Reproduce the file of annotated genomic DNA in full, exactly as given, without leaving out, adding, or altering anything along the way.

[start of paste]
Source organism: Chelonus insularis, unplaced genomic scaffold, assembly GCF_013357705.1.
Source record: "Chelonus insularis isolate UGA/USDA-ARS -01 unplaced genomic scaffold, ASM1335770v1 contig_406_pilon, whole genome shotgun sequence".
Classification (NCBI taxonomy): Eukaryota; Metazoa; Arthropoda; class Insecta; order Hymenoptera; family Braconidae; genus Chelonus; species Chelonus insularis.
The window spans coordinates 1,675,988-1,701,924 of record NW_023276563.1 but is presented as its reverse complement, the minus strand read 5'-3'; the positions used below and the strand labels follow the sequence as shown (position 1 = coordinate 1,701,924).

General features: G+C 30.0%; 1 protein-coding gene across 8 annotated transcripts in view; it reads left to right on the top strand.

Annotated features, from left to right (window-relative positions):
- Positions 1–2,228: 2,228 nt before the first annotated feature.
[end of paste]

Source organism: Chelonus insularis, unplaced genomic scaffold, assembly GCF_013357705.1.
Source record: "Chelonus insularis isolate UGA/USDA-ARS -01 unplaced genomic scaffold, ASM1335770v1 contig_406_pilon, whole genome shotgun sequence".
Classification (NCBI taxonomy): Eukaryota; Metazoa; Arthropoda; class Insecta; order Hymenoptera; family Braconidae; genus Chelonus; species Chelonus insularis.
The window spans coordinates 1,675,988-1,701,924 of record NW_023276563.1 but is presented as its reverse complement, the minus strand read 5'-3'; the positions used below and the strand labels follow the sequence as shown (position 1 = coordinate 1,701,924).

General features: G+C 30.0%; 1 protein-coding gene across 8 annotated transcripts in view; it reads left to right on the top strand.

Annotated features, from left to right (window-relative positions):
- Positions 1–2,228: 2,228 nt before the first annotated feature.